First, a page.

“Everybody, standby … we go live in 5, 4, 3, 2, 1 … show open is rolling … standby camera one … cue talent!”
Does that get your heart racing? In my opinion, there is nothing like live video production--whether it is sports, talk shows or a graduation ceremony. What a great opportunity it is for a high school student to experience the orchestrated chaos of live TV!
While it is true that live TV is always a bit of “behind the scenes” chaos, the viewer should only see the smooth finished product. Although creating a smooth finished product can be a challenge with a student crew, I believe it is an invaluable experience in preparing students for the real world of video production. How do you give them that experience? By actually producing live video productions, including live-to-tape productions, the students will actually get the opportunity to feel that pressure.
For this article we’ll be taking a look at a 3-5 camera shoot that is switched live. We use a Tricaster for our remote productions with a technical director, director, camera operators, audio operator and graphics operator. With this type of production, you must practice with your students. Most video “train wrecks” come from not doing the proper pre-production. It is essential that you practice with your crew and that everyone clearly understands their role in the production. With a properly prepared crew, most problems that arise are due to equipment failure. The student video producers need to know the proper protocol for crew call, setup, production and teardown.
Once a student commits to a production, the most important thing they need to understand is that we are relying on them. If a student is a no-show without a really good reason, chances are that they will not be invited back. Also, there is a crew call time for each production, typically two hours before the event. The only flexibility I usually give on this is if they are involved in another school activity and we have enough other crew members to cover for them until they arrive. They should also arrive dressed properly for the event. We provide them black “film crew” shirts and they are usually told to wear black pants for more formal events and blue jeans for sporting events.
I arrive with the equipment about two and a half hours before the event to check out camera positions, cable runs, power outlets, etc. By the time that is taken care of, the crew begins arriving and setup begins. I typically oversee the wiring of the equipment and put the students in charge of setting up the cameras and running the cables.
Hopefully, all of the equipment will be ready to go an hour to 45 minutes before the event. This gives time to work out any issues with cables or equipment. We check all cameras, audio and intercom. This is also where we go over proper protocol for the intercom. Absolutely no “chit-chatting” is allowed on the intercom during the event. The only person that should have an open mike is the director. Also, put away your cell phone, no texting during the event! Whatever it is can wait until after the event is over. For most events there is a short “cool-down” while you wait for the fans or attendees to leave.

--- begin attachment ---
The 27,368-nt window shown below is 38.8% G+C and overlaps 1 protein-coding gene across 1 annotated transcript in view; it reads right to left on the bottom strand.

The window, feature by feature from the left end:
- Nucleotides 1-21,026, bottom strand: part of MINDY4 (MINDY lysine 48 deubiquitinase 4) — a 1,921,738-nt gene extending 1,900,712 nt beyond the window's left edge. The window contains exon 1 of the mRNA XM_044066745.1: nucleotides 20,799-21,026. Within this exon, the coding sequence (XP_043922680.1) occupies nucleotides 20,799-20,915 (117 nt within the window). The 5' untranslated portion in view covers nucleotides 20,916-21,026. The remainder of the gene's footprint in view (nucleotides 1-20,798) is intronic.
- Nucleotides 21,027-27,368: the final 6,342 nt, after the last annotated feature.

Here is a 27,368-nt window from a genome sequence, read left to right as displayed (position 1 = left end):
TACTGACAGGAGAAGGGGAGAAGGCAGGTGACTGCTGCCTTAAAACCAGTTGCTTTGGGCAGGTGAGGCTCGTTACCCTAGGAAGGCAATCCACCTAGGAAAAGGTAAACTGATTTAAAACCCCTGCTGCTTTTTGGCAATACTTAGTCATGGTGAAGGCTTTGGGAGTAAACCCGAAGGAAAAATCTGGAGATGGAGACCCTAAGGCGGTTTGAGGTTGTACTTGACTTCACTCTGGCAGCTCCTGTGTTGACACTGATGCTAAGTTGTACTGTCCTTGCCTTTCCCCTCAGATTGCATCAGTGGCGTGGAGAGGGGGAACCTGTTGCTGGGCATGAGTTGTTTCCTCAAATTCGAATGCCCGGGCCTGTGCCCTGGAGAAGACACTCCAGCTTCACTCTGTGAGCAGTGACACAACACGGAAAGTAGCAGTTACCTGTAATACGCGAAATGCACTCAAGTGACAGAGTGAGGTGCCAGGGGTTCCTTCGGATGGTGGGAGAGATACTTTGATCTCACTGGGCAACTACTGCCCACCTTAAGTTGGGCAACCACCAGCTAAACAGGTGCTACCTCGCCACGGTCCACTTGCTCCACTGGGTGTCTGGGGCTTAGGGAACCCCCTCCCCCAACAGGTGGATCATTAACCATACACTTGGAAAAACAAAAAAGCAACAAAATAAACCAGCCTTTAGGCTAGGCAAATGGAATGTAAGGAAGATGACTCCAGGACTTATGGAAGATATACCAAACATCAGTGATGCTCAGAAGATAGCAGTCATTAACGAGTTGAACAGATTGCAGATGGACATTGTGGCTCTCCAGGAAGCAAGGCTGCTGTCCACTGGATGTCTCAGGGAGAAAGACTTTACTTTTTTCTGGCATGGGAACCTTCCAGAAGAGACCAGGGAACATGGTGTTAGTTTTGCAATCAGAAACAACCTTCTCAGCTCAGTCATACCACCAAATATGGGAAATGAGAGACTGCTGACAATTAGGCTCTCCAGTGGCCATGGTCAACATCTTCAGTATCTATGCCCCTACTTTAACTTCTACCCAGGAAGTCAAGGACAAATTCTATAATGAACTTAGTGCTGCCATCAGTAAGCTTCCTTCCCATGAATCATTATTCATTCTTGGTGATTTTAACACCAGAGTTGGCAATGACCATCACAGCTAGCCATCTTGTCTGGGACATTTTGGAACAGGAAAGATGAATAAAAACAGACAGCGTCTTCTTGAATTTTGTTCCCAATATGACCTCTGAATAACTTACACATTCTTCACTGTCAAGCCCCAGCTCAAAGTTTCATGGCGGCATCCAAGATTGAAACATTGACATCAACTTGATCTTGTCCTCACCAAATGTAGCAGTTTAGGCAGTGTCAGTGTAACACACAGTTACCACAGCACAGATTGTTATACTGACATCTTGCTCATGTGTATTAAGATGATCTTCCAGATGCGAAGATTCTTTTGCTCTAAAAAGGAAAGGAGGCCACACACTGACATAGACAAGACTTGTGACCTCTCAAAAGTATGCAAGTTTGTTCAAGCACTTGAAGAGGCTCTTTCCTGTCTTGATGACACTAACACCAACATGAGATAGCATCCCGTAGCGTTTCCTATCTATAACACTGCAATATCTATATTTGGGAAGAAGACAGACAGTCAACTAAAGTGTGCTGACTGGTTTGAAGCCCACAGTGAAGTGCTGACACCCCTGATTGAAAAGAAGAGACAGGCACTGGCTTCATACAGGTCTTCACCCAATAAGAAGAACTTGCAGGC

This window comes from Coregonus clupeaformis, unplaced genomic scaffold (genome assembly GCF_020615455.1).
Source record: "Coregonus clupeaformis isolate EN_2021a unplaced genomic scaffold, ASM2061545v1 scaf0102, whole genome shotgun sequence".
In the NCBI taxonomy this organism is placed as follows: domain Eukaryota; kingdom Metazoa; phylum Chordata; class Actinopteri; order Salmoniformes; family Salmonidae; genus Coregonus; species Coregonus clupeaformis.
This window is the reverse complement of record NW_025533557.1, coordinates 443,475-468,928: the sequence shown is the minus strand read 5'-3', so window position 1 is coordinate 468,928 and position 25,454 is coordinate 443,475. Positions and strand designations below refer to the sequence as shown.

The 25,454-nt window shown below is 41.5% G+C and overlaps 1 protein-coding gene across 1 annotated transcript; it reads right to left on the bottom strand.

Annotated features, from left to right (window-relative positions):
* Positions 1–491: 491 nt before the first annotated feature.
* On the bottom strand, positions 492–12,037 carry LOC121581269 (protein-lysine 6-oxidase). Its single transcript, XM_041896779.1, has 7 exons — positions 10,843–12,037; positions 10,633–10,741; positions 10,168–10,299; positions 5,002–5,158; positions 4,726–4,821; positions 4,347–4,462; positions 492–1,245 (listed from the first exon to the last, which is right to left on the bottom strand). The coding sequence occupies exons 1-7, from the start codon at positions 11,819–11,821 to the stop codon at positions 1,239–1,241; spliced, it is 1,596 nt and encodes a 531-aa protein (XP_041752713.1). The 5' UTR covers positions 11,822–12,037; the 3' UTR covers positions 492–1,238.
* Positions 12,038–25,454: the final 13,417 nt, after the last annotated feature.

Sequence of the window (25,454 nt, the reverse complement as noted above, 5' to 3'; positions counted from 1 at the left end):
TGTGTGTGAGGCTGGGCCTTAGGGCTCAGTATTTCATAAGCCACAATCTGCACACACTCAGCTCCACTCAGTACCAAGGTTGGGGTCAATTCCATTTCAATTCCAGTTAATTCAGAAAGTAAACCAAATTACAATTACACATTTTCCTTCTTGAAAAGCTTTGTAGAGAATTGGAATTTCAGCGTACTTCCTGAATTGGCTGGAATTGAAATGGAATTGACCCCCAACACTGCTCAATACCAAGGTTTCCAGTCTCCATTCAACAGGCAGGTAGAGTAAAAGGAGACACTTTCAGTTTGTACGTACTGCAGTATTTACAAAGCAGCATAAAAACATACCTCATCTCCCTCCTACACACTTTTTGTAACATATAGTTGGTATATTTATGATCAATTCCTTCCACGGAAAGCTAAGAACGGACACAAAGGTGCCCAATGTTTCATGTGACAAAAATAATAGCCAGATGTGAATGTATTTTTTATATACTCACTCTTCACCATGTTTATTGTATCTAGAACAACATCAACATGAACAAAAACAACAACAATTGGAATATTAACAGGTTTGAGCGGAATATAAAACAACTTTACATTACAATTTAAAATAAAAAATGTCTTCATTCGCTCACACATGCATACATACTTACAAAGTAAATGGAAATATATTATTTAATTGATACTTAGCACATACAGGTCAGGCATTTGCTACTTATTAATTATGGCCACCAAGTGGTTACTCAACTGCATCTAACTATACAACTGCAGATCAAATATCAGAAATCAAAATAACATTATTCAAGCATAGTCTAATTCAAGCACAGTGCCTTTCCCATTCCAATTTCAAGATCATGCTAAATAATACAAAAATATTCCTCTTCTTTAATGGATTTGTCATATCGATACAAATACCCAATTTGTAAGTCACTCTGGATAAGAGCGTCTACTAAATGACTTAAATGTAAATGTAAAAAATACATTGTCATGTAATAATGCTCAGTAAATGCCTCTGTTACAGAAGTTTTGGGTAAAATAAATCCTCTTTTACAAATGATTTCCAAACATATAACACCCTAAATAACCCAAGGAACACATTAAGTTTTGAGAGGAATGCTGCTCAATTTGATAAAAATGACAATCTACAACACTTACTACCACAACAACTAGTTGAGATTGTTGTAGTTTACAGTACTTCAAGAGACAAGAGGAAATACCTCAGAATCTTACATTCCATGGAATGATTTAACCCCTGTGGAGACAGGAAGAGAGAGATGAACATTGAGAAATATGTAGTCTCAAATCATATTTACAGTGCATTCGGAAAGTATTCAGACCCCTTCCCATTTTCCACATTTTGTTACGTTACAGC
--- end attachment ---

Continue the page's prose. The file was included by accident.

Then last, but not least, is the strike as in strike the set. Nobody leaves until ALL of the equipment is back in my truck. That means everyone helps pick up, yes, even the talent.
Sometimes it’s hard to keep a student crew focused and on track. They tend to wander off right before a game, show up late, or try to leave early. It’s the nature of teenagers I suppose. I try to remind them that what they are doing is good resume material, also a possible “real” job recommendation from me, and high school memories for the participants we are filming.
We are fortunate to have an arrangement with our School District’s Public Information Department that pays the students for working events outside of regular school hours. The typical rate is $25 per event. There is some good and bad that goes along with this. The biggest problem being the students that come along may not be committed to the production. Fortunately, most of the students who are only motivated by the money usually only last an event or two, because video production is hard work. Another annoying problem is that every time the students are asked to videotape anything the first question they ask is “are we getting paid?” Sometimes yes, sometimes no, I tell them!
The advantage to paying students is that you can reward the students that do work hard by paying them for their time outside of school hours. They may not otherwise be able to come to the event, because they need a paying job. The district also benefits, because they require less personnel to provide video coverage and publicity to the various events that occur throughout the school-system. The biggest winner is the student. They are able to build a video production resume while in High School, and again, isn’t that what we are here for? Preparing them for a future career in the exciting world of live video production.
Albert Dupont has been the Advanced TV Broadcasting Facilitator (Teacher) at the Satellite Center in Luling, Louisiana since its opening in 2005. The Satellite Center is a “satellite” facility of Hahnville and Destrehan High Schools. The schools are a part of the St. Charles Parish Public School System located near New Orleans.
Before becoming a teacher, Mr. Dupont was a news and sports videographer for WVUE-TV in New Orleans for twelve years and news producer at WAFB in Baton Rouge and KATC in Lafayette for five years. As a sports photographer, Mr. Dupont was a field videographer at the New Orleans Saints games from 1994 to 2009. He also was a videographer at two Superbowls and numerous college national championship games in a variety of sports. He is an Avid Certified Instructor in Media Composer 5.
If you have any questions or comments he can be reached at: